Fond vs Cared - What's the difference?

fond | cared |


As verbs the difference between fond and cared

is that fond is (obsolete) to have a foolish affection for, to be fond of while cared is (care).

As an adjective fond

is (chiefly|with of) having a liking or affection (for).

As a noun fond

is the background design in lace-making.

fond

English

Adjective

(er)
  • (chiefly, with of) Having a liking or affection (for).
  • * Shakespeare
  • more fond on her than she upon her love
  • * Irving
  • a great traveller, and fond of telling his adventures
  • .
  • a fond farewell
    a fond mother or wife
  • .
  • * {{quote-book, year=1905, author=
  • , title= , chapter=1 citation , passage=“The story of this adoption is, of course, the pivot round which all the circumstances of the mysterious tragedy revolved. Mrs. Yule had an only son, namely, William, to whom she was passionately attached ; but, like many a fond mother, she had the desire of mapping out that son's future entirely according to her own ideas. […]”}}
    I have fond grandparents who spoil me.
  • ; foolish; silly.
  • Your fond dreams of flying to Jupiter have been quashed by the facts of reality.
  • (obsolete) Foolish; simple; weak.
  • * Shakespeare
  • Grant I may never prove so fond / To trust man on his oath or bond.
  • (obsolete) Doted on; regarded with affection.
  • * Byron
  • Nor fix on fond abodes to circumscribe thy prayer.

    Synonyms

    * See also

    Derived terms

    * fondly * fondness * overfond

    Noun

    (en noun)
  • The background design in lace-making.
  • (cooking) brown residue in pans from cooking meats and vegetables.
  • He used the fond to make a classic French pan sauce.

    Verb

    (en verb)
  • (obsolete) To have a foolish affection for, to be fond of.
  • (obsolete) To caress; to fondle.
  • * Dryden
  • The Tyrian hugs and fonds thee on her breast.

    cared

    English

    Verb

    (head)
  • (care)
  • Anagrams

    * ----

    care

    English

    Etymology 1

    From (etyl) (m), from (etyl) (m), . See (m).

    Noun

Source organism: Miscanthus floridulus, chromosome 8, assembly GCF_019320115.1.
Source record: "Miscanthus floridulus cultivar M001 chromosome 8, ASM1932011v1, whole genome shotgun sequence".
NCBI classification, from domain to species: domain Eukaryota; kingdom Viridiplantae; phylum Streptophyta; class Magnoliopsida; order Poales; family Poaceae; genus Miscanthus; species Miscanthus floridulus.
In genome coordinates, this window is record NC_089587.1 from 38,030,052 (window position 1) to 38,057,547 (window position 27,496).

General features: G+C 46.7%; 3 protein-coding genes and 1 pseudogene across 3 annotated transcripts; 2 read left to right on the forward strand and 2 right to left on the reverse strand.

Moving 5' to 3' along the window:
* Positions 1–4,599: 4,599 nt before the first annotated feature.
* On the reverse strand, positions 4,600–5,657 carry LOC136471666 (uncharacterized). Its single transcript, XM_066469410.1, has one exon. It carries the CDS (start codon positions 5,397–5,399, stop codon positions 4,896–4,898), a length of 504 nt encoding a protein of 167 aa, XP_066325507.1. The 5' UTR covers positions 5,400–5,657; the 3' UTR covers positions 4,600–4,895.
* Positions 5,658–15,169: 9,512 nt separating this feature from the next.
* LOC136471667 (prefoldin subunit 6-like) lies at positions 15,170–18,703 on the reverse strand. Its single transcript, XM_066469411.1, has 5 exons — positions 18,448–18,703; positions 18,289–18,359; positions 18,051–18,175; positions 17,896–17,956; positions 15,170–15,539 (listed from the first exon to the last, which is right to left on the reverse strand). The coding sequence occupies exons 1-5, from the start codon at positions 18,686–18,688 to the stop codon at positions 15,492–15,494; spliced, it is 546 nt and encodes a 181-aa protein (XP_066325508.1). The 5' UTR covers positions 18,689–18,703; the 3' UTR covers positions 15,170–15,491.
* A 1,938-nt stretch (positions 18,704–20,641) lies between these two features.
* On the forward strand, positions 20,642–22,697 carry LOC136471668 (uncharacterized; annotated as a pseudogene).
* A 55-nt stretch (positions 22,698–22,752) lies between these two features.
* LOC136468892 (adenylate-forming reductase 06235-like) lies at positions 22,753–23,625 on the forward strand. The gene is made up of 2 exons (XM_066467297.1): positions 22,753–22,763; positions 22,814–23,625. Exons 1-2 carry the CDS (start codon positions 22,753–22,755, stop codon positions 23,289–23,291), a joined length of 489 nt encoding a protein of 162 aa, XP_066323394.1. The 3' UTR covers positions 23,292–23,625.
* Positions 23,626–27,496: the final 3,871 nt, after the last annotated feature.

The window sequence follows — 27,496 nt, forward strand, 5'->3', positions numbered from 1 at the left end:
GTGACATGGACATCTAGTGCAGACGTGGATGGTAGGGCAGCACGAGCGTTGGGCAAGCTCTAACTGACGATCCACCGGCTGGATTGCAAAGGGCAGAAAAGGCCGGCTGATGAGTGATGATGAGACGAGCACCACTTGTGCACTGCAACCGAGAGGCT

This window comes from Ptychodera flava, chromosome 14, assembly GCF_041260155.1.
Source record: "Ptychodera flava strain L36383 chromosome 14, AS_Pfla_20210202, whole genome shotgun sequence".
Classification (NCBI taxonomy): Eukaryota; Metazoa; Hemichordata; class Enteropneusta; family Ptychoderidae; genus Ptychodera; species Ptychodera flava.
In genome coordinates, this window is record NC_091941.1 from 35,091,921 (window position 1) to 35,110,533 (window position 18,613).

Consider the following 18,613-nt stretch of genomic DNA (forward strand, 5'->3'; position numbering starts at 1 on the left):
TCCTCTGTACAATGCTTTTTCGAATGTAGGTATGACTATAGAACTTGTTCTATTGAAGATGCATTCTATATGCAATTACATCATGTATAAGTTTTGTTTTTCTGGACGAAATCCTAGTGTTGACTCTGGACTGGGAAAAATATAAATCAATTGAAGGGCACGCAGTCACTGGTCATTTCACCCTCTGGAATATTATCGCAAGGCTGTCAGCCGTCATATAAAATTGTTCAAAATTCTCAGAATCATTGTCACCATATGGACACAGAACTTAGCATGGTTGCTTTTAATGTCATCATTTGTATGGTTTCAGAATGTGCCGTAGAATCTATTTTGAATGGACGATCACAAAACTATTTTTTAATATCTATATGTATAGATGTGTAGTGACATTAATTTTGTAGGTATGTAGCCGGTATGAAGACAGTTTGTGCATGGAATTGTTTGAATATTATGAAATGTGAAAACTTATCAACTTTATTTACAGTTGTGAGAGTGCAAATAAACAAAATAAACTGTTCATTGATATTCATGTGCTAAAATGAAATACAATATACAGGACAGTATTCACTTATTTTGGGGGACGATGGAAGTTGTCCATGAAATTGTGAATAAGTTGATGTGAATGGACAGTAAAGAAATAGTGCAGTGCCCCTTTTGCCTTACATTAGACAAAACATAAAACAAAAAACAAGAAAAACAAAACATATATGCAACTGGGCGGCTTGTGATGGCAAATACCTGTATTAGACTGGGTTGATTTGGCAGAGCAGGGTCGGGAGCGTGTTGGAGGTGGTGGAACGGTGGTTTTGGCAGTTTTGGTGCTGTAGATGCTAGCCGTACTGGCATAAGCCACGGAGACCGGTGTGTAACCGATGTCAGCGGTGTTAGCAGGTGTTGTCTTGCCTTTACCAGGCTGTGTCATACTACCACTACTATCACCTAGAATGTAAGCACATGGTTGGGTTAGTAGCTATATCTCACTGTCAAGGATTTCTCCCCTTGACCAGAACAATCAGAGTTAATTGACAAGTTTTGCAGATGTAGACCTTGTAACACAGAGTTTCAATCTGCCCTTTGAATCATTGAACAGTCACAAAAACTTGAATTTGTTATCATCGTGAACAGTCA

• (obsolete) Grief, sorrow.
  • *, Bk.V:
  • *:Than Feraunte his cosyn had grete care and cryed full lowde.
  • Close attention; concern; responsibility.
  • :
  • *Shakespeare
  • *:I thank thee for thy care and honest pains.
  • Worry.
  • :
  • Maintenance, upkeep.
  • :
  • *
  • *:Beside those things that are without, that which cometh upon me daily, the care of all the churches.
  • The treatment of those in need (especially as a profession).
  • *{{quote-magazine, date=2013-06-21, author= Karen McVeigh
  • , volume=189, issue=2, page=10, magazine=(The Guardian Weekly) , title= US rules human genes can't be patented , passage=The US supreme court has ruled unanimously that natural human genes cannot be patented, a decision that scientists and civil rights campaigners said removed a major barrier to patient care and medical innovation.}}
  • The state of being cared for by others.
  • :
  • The object of watchful attention or anxiety.
  • *Spenser
  • *:Right sorrowfully mourning her bereaved cares .
  • Derived terms
    * caregiving * Care Sunday * managed care * primary care * secondary care * take care of * tertiary care
    Quotations
    * 1925 , Walter Anthony and Tom Reed (titles), Rupert Julian (director), The Phantom of the Opera , silent movie *: ‘Have a care , Buquet—ghosts like not to be seen or talked about!’

    Etymology 2

    From (etyl) (m), (m), from (etyl) .

    Verb

    (car)
  • (label) To be concerned about, have an interest in.
  • *{{quote-book, year=1959, author=(Georgette Heyer), title=(The Unknown Ajax), chapter=1
  • , passage=And no use for anyone to tell Charles that this was because the Family was in mourning for Mr Granville Darracott […]: Charles might only have been second footman at Darracott Place for a couple of months when that disaster occurred, but no one could gammon him into thinking that my lord cared a spangle for his heir.}}
  • * {{quote-news, year=2012, date=May 27, author=Nathan Rabin, work=The Onion AV Club
  • , title= TV: Review: THE SIMPSONS (CLASSIC): “New Kid On The Block” (season 4, episode 8; originally aired 11/12/1992) , passage=This newfound infatuation renders Bart uncharacteristically vulnerable. He suddenly has something to care about beyond causing trouble and makes a dramatic transformation from hell-raiser to gentleman about town.}}
  • (label) To look after.
  • (label) To be mindful of.
  • Polite or formal way to say want.
  • Usage notes
    * Sense 4. Most commonly found as an interrogative or negative sentence. * Sense 4. This is a catenative verb that takes the to infinitive . See
    Derived terms
    * becare * care for

    Statistics

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